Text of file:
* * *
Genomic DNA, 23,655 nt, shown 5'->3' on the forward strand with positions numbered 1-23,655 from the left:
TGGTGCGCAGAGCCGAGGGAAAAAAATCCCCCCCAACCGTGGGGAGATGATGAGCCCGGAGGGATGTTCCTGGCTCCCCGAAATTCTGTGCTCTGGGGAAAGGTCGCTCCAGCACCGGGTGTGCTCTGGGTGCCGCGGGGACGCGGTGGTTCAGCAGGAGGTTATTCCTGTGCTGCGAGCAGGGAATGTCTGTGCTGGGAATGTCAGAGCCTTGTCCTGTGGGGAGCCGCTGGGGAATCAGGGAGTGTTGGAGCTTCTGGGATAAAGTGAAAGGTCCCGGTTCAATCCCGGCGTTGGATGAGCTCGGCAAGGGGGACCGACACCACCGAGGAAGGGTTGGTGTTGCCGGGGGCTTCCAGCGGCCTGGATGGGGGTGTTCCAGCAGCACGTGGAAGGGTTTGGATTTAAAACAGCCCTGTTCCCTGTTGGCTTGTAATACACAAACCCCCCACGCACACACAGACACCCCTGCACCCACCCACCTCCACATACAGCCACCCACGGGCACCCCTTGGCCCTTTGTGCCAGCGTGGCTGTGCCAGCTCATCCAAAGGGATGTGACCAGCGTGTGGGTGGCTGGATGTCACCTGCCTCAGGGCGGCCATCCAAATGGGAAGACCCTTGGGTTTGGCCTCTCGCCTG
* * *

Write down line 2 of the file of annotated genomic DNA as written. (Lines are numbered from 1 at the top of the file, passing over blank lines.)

TGGTGCGCAGAGCCGAGGGAAAAAAATCCCCCCCAACCGTGGGGAGATGATGAGCCCGGAGGGATGTTCCTGGCTCCCCGAAATTCTGTGCTCTGGGGAAAGGTCGCTCCAGCACCGGGTGTGCTCTGGGTGCCGCGGGGACGCGGTGGTTCAGCAGGAGGTTATTCCTGTGCTGCGAGCAGGGAATGTCTGTGCTGGGAATGTCAGAGCCTTGTCCTGTGGGGAGCCGCTGGGGAATCAGGGAGTGTTGGAGCTTCTGGGATAAAGTGAAAGGTCCCGGTTCAATCCCGGCGTTGGATGAGCTCGGCAAGGGGGACCGACACCACCGAGGAAGGGTTGGTGTTGCCGGGGGCTTCCAGCGGCCTGGATGGGGGTGTTCCAGCAGCACGTGGAAGGGTTTGGATTTAAAACAGCCCTGTTCCCTGTTGGCTTGTAATACACAAACCCCCCACGCACACACAGACACCCCTGCACCCACCCACCTCCACATACAGCCACCCACGGGCACCCCTTGGCCCTTTGTGCCAGCGTGGCTGTGCCAGCTCATCCAAAGGGATGTGACCAGCGTGTGGGTGGCTGGATGTCACCTGCCTCAGGGCGGCCATCCAAATGGGAAGACCCTTGGGTTTGGCCTCTCGCCTG